Corresponding to a further feature of the invention, in the case of an electric motor of the aforementioned type, axial and/or radial electromagnetic disturbing forces are minimized to reduce noise between the rotor and stator and once again this feature can be used alone or in conjunction with one or more of the aforementioned features. The magnetic components of the rotor and stator can be arranged symmetrically to the another to minimize disturbing forces. However, this solution is not always practicable with constructional means.
Particularly when in the case of a brushless direct current motor for the rotor position-dependent commutation of the currents in the motor windings, one or more galvanomagnetic sensors, e.g. Hall generators or Hall-IC's are used, which are located in the influence range of the rotor magnetic field, a certain axial projection of the rotor magnets is required on the side facing the sensor or sensors, in order to ensure a magnetic flux density adequate for controlling the sensors. On the opposite side, the axial projection is appropriately much smaller, in order to economize on expensive magnetic material and/or the axial overall length. Thus, a permanent magnetic rotor is obtained, which is arranged asymmetrically with respect to the axial plane of symmetry of the stator iron. The different sizes of the axial projections leads to an axial force being exerted on the rotor, whose magnet attempts to adjust itself symmetrically to the stator iron. This force is generally rotation position-dependent, e.g. because the air gap between the rotor and the stator does not have the same dimensions throughout. This can lead to the aforementioned electromagnetically produced noise. However, in a further development of the invention, this can be counteracted in such an asymmetrical arrangement in that the stator carries an end plate, which cooperates with the rotor magnet for the axial symmetrization of the magnetic field and preferably defines at least part of the air gap in the vicinity of the larger projection.
According to a modified embodiment of the invention, electromagnetically caused noise can be reduced in that, in the vicinity of the larger axial projection, the induction in the central part of the rotor magnetic poles is made at least zonally weaker than in the marginal areas of said poles adjacent to the pole clearances. This also ensures an axial force symmetrization, together with a reliable response or operation of the rotation position sensors.
What is decisive is that the magnetic components of the rotor and stator are arranged symmetrically to one another, i.e. that a magnetic symmetrization takes place in such a way that the sum of the magnetic axial forces between the rotor and the stator are as small as possible and preferably zero in the case of the finally fitted motor.
The invention is described in greater detail hereinafter relative to non-limitative embodiments and with reference to the attached drawings, wherein:
FIG. 1 a section through a driving motor for a rigid disk store constructed according to the invention.
FIG. 2 a partial development of the rotor magnet of the motor of FIG. 1.
FIG. 3 a larger scale partial section through the fixing flange of the motor according to FIG. 1 with a printed circuit board and a magnetic shield.
FIG. 4 a modified embodiment similar to FIG. 1 and in section.
FIG. 5 a section through a disk store driving motor in accordance with a further modified embodiment of the invention.
FIG. 6 a plan view of the bottom of the rotor casing of the motor according to FIG. 5.
FIG. 1 shows an external rotor-type direct driving motor for rigid disk stores constructed as a brushless direct current motor, designated overall by reference numeral 10. The motor has a cup-shaped rotor casing 11, which is concentric to a rotor shaft 12 and is fixed thereto by means of a bush 13, which is pressed into a central opening of the rotor casing. The rotor casing 11, which is made from good magnetically conducting material, has a plurality of permanent magnetic pieces or a one-part permanent magnetic ring 14 which, together with components 11 to 13 form the rotor 15 of motor 10. The permanent magnetic ring 14 is preferably made from a mixture of hard ferrite, e.g. barium ferrite, and elastic material and constitutes a so-called rubber magnet. The latter is trapezoidally or approximately trapezoidally radially magnetized over the pole pitch in the case of a relatively small pole clearance. Rotor casing 11 can be constructed as a deep-drawn part.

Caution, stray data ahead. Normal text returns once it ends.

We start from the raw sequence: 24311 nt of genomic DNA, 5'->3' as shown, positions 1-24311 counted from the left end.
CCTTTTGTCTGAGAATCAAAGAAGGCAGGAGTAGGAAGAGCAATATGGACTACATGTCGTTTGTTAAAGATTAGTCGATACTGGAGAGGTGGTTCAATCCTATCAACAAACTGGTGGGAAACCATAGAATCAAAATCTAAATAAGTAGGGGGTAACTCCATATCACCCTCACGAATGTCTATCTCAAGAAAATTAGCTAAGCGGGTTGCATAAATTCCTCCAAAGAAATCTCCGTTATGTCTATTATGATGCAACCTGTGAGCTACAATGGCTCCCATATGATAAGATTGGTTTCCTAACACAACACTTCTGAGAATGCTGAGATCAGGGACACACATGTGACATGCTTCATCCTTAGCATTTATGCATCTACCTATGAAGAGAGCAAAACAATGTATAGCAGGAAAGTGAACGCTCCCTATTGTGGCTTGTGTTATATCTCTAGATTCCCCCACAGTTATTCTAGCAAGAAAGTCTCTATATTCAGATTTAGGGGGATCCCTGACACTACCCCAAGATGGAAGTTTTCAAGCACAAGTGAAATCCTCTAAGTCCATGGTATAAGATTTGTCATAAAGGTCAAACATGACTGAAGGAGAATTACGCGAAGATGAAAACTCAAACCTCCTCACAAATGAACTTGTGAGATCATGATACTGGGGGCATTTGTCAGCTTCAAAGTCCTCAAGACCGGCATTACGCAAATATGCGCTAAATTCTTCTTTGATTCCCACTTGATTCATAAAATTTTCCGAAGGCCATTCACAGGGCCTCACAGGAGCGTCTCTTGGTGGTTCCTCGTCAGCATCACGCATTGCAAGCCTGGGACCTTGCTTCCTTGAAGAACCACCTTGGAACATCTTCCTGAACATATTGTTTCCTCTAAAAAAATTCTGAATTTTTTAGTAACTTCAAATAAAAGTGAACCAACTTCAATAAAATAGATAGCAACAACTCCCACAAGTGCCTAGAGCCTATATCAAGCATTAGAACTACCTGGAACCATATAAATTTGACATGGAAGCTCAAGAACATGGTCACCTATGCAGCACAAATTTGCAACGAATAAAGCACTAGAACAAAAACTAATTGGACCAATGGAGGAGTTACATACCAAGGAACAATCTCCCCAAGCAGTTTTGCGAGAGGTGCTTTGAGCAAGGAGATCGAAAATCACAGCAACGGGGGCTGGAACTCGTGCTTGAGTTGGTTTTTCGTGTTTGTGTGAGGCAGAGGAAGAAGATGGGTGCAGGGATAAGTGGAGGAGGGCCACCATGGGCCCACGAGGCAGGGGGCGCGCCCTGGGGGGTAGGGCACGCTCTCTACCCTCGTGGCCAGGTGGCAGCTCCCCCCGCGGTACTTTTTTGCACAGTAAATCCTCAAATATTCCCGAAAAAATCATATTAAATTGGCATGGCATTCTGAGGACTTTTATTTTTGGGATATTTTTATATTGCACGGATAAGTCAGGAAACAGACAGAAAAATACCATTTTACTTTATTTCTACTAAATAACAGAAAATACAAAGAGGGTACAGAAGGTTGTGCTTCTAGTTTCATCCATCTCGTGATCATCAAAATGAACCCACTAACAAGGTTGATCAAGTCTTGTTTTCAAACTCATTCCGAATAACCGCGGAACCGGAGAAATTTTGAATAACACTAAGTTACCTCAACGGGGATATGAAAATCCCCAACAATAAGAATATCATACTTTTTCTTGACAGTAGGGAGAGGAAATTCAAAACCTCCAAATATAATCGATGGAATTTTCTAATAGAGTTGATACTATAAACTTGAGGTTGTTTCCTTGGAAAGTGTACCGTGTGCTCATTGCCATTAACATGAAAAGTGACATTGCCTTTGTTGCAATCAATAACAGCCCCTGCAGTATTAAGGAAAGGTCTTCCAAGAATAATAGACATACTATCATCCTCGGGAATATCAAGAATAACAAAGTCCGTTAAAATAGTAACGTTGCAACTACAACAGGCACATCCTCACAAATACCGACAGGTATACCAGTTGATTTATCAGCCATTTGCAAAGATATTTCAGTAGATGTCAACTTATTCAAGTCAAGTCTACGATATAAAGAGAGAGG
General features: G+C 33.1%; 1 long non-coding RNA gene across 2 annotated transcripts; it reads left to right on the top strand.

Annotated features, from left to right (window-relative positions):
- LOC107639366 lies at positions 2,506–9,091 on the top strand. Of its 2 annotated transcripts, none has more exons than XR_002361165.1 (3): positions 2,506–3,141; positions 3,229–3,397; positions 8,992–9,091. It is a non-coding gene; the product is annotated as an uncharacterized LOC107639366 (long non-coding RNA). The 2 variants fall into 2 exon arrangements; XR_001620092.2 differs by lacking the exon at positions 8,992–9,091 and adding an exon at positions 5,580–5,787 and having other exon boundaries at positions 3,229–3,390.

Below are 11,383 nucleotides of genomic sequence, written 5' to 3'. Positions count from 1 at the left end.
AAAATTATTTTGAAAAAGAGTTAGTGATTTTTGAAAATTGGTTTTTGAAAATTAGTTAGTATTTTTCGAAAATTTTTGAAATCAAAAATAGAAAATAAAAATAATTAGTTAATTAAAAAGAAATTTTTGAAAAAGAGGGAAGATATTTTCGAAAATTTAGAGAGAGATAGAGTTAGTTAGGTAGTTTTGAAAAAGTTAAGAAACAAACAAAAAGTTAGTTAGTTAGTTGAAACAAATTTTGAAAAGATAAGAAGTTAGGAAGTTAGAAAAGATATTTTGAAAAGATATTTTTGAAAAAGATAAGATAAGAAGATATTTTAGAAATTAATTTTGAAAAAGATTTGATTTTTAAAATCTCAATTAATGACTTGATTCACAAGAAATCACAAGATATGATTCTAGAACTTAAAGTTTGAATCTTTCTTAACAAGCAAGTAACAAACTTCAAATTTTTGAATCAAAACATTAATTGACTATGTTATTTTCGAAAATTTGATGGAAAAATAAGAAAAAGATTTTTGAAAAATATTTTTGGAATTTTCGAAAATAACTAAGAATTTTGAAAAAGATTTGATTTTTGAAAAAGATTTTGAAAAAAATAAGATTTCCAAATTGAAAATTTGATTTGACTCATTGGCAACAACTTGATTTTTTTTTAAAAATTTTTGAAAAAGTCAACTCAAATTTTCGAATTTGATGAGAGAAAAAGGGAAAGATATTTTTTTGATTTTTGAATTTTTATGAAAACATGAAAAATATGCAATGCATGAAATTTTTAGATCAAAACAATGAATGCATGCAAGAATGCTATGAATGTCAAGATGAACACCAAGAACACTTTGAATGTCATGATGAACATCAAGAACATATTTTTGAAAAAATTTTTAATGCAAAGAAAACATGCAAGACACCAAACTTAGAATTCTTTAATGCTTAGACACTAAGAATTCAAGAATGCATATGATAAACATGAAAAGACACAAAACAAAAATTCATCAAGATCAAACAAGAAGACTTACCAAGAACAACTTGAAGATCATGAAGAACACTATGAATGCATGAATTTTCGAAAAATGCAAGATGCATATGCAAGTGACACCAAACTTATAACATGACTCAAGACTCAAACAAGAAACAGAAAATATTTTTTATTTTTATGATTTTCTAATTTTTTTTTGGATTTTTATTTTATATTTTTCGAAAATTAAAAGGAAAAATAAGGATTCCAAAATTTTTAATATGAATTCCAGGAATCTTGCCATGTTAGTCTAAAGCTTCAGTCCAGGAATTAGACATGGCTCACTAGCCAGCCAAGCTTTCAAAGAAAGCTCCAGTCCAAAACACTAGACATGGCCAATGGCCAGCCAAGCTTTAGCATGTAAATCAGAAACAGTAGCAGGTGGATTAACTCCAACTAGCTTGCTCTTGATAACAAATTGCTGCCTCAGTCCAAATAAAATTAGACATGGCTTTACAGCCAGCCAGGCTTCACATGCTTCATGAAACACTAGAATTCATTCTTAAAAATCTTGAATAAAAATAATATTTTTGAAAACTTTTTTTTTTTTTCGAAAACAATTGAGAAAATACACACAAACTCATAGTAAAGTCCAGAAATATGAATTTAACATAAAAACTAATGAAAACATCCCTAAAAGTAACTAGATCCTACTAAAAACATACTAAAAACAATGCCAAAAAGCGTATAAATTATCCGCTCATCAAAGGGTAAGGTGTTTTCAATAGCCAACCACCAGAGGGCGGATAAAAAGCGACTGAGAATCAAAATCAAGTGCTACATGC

Included in stator 16 of motor 10 is in particular a winding core 17, which comprises the actual stator iron 18, generally in the form of stator plates, as well as end plates 19, 20 and which carries a stator winding 21. Winding core 17 is supported on a tubular bearing support part 22. Rotor shaft 12 is mounted in the bearing support 22 with the aid of two ball bearings 23, 24, whose facing faces are supported on corresponding shoulders of bearing support part 22 and which have different numbers of balls. A cup spring 25 engages with the bottom of the inner ring of ball bearing 23 and the face of bush 13 facing said ball bearing, so that the ball bearings are axially braced against one another. The bearing support means, together with a mounting flange 26, forms a one-piece die casting. Instead of this, the bearing support part can also be located by force-fit in a hub connected to the mounting flange, or can be fixed to the latter in some other way, e.g. by soldering. Magnetic ring 14 and winding core 17 define a substantially cylindrical air gap 27.
As shown in FIG. 1, stator 16 is connected to bearing support 22 by means of an elastic damping arrangement, which is located axially above ball bearing 23 and which comprises an annular intermediate member 28 made from a soft casting compound. In the area located axially below the intermediate member 28 in FIG. 1, stator 16 and bearing support 22 are separated from one another by a narrow air gap 29. During the installation of motor 10, initially a bead made from an elastic casting compound, e.g. a polyurethane-hardener mixture, is placed in a groove 30 on the circumferential surface of the bearing support 22. Stator 16 is then placed on bearing support part 22, until the inner face of an annular shoulder 31 of end plate 20 engages with a portion 32 of the circumferential surface of bearing support 22, while its end face engages with a shoulder of the latter. Stator 16 is centered with respect to the axis of rotor shaft 12. The casting compound is then hardened. The elastic intermediate member 28 formed in this way ensures a positive connection between stator 16 and bearing support 22 which, in conjunction with air gap 29, effectively damps the acoustic vibration transmission between components 16 and 22. The mechanical connection of components 16 to 22 is, according to the embodiment of FIG. 1, at a point which is axially spaced from the location of the main noise source. The wall of bearing support part 22 can elastically withdraw or move aside in the vicinity of the bearing zone 34 of the outer ring of ball bearing 23. All this contributes to a considerable reduction of noise emissions.